PWM

It provide at control unit of pulse width modulation topology( PWM) is utilized in inverter to get steady output voltage. Self supported DC bus PWM converter is regulated from PV array. In proposed architecture is minimized total harmonic pollution existing in supply current owing to power electronic load (PEL). Total current harmonic pollution (THDi) is compensated using dynamic filter shunt active power filter (SAPF) and power factor obtain better later than compensation. Hence, reactive power (KVAR) is delivered through system decrease and active power (KW) enhance. The suggested scheme has been implemented by way of MATLAB/SIMULINK 2015(a) environment.

KEYWORDS:

  1. Shunt Active Power Filter (SAPF)
  2. Photovoltaic Array (PVA)
  3. Proportional Integral controller
  4. Pulse width Modulated (PWM) Converter
  5. Maximum Power Point Tracking (P & O) Scheme

SOFTWARE: MATLAB/SIMULINK

SCHEMATIC DIAGRAM:

Fig.1 Suggested system schematic.

EXPECTED SIMULATION RESULTS:

Fig.2. PV array voltage before boosting.

Fig.3. DC link voltage

Fig.4. Power Factor

Fig.5. Source currents before compensation.

Fig.6. SAPF filter current.

Fig.7.Source current after comopensation as after 0.1 sec.

Fig.8. Graphical representation of active power

Fig.9. Graphical representation of reactive power

Fig.10. Source current harmonic spectrum befor compensation with

rectifier non linear diode load.

Fig.11. Source current harmonic graph after SAPF application.

CONCLUSION:

 In this research paper SAPF based on phase detector circuit (PLL) for unit vector generation with traditional PI controller is implemented. This controller regulates DC side voltage, reference current generated by PI conventional controller and positive progression predictor PLL synchronization unit.

HBCC

Hysteresis band current control(HBCC) is employed to produce gate signal for voltage source inverter (VSI). The source current THD is abridged to fewer than 5% that is in accordance IEEE-519 standards for harmonic. Active power is improved by dynamic filtering using SAPF and decrease in reactive power consequently, power factor level is become finer.

REFERENCES:

[1] M. Singh, V. Khadkikar, A. Chandra, and R. K. Varma,“Grid Interconnection of Renewable Energy Sources at the Distribution Level With Power-Quality Improvement Features” IEEE Transactions on Power Delivery, vol. 26, no. 1, January 2011.

[2] S. Agrawal, Seemant Chorsiya, D.K Palwalia, “Hybrid Energy Management System design with Renewable Energy Sources (Fuel Cells, PV Cells and Wind Energy): A Review”, IJSET, vol. 6, no. 3, pp.174-177, 2018. DOI : 10.5958/2277 1581.2017.00104.8.

[3] M. G. Villalva, J. R. Gazoli and E. R. Filho, “Modeling and circuitbased simulation of photovoltaic arrays”, Brazilian Power Electronics Conference, Bonito-Mato Grosso do Sul, pp. 1244-1254, 2009.

[4] S. Agrawal and D. K. Palwalia, “Analysis of standalone hybrid PVSOFC- battery generation system based on shunt hybrid active power filter for harmonics mitigation.” IEEE Power India International Conference (PIICON) pp. 1-6, 2016.

[5] M. M. Hashempour, M. Savaghebi, J. C. Vasquez and J. M. Guerrero, “A Control Architecture to Coordinate Distributed Generators and Active Power Filters Coexisting in a Microgrid”, IEEE Transactions on Smart Grid, vol. 7, no. 5, pp. 2325-2336, Sept. 2016.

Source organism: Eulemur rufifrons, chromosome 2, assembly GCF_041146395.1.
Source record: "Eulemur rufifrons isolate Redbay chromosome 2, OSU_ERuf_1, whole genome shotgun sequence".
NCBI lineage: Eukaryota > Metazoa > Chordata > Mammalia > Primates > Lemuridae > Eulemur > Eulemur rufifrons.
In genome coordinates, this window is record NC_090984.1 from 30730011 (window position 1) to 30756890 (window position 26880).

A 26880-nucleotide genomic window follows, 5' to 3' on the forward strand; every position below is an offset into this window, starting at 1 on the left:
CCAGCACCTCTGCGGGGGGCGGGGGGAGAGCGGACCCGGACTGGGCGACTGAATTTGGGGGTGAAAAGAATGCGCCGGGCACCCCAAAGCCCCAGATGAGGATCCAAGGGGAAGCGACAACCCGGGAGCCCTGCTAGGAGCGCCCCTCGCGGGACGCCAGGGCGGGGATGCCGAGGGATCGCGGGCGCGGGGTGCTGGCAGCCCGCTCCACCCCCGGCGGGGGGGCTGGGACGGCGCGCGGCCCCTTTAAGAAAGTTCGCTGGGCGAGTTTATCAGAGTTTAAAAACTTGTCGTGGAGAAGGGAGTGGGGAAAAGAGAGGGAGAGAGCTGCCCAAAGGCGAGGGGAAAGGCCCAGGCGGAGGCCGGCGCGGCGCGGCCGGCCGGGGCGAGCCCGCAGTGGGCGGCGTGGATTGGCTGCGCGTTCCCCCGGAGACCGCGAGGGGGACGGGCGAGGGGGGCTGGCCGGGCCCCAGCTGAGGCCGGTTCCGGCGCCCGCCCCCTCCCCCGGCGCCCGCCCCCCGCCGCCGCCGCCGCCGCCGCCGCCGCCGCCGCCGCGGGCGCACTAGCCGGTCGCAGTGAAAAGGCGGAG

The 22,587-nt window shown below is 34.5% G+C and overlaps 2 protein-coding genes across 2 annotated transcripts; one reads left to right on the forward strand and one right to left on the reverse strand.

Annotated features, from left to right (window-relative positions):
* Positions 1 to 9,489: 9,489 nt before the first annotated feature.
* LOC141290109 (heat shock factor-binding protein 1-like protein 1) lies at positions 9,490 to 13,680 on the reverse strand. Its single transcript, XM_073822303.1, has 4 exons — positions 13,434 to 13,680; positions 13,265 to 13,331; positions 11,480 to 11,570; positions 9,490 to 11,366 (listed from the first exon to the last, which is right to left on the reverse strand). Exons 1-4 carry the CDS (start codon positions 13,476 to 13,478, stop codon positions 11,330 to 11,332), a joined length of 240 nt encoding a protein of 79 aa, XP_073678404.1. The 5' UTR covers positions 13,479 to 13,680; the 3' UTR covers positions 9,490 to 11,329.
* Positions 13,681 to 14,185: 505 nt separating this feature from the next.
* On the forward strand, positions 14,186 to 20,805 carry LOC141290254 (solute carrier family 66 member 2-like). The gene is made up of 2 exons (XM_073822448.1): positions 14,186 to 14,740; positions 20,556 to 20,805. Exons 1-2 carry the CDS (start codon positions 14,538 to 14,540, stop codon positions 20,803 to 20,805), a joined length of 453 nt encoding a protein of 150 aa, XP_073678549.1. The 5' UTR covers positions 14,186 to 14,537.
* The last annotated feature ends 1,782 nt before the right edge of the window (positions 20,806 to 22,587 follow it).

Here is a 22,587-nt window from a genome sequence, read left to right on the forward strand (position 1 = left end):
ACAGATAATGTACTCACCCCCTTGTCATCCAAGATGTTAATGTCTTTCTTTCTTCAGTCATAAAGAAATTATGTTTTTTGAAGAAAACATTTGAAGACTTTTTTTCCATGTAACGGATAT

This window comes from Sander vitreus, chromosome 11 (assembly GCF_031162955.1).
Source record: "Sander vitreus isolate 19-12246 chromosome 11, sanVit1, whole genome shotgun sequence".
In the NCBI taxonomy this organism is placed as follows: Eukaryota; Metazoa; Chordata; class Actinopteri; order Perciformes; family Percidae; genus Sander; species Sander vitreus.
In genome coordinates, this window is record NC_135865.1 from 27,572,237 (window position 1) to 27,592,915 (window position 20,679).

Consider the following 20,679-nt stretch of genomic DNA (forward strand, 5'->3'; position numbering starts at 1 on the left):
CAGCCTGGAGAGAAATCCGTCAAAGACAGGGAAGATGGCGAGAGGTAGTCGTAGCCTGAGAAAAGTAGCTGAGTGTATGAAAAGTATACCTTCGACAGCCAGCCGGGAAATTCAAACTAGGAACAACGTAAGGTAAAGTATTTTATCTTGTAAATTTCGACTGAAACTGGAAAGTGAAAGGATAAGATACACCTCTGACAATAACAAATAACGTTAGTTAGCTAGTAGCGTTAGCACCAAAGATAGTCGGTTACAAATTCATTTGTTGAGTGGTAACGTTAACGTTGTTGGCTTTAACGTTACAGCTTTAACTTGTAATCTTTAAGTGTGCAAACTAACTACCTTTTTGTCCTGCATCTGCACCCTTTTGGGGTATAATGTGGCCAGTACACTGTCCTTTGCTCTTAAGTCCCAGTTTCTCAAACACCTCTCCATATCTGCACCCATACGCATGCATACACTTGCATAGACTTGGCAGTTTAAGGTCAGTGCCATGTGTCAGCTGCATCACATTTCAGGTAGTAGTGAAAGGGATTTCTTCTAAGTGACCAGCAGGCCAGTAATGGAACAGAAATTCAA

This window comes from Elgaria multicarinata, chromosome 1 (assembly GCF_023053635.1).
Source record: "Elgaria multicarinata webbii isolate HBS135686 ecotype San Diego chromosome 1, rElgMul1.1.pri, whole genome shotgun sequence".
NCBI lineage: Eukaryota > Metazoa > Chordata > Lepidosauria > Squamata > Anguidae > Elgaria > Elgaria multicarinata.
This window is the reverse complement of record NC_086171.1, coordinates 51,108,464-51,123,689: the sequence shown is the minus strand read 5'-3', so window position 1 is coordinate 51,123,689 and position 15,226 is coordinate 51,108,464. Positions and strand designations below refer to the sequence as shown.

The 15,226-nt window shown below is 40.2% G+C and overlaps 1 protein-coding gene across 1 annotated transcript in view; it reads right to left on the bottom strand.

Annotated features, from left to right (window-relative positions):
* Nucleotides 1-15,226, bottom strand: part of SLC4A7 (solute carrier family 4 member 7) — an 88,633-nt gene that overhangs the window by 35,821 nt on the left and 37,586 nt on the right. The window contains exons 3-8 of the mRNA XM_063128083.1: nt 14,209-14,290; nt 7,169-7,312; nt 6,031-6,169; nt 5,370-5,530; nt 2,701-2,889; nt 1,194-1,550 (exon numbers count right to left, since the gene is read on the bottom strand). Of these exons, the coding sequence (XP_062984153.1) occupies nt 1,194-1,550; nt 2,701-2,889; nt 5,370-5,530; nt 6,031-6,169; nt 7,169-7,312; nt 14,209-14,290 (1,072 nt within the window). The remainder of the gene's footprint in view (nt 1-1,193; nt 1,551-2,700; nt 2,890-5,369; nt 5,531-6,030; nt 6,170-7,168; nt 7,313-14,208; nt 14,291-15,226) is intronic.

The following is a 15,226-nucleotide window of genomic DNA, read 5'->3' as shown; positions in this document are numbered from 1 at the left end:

A Novel V2V Charging Method Addressing the Last Mile Connectivity

ABSTRACT:

One of the main drawbacks in adopting EV vehicles is the last mile connectivity issue. There is always a chance that the user/rider may get stranded without EV charge and no EV charging stations nearby. With the aim of solving such an exigency, this paper proposes a novel V2V charging technique which allows charge transfer between two EVs off the grid, and discusses its modes of operation. Non-isolated bidirectional DC-DC converters with average current control technique are simulated in a MATLAB/Simulink environment to verify and validate the efficiency and charging time for the proposed charging technique.

KEYWORDS:

  1. V2V charging
  2. Bi-directional converter
  3. Pricing strategy

SOFTWARE: MATLAB/SIMULINK

BLOCK DIAGRAM:

Figure 1: Block diagram of V2V technology

EXPECTED SIMULATION RESULTS:

Figure 2: SOC% plots where higher SOC battery is charging and lower SOC battery is discharging

Figure 3: SOC% plots where higher SOC battery is discharging and lower SOC battery is charging

CONCLUSION:

A V2V charging scheme is proposed to synchronize the charging between two electric vehicles. This is particularly needed when an EV user is left stranded without battery charge and with no access to EV charging station. In this scenario, the proposed model allows another EV user to assist the stranded EV by charging from his EV thus solving last mile connectivity issues. The proposed model consists of a dual converter in the electric vehicle which enables fast DC charging or discharging. Extensive MATLAB simulation results on the model proves that the proposed work is capable of charging an EV from another under average current control method. The efficiency, SOC status and charging time for the proposed method is also analyzed. From the analysis it is evident that as the SOC difference increases the efficiency obtained also increases. To reduce the charging time and to enhance the efficiency average current control method is simulated and analyzed. The results obtained are presented and the results confirm the effectiveness of the proposed work.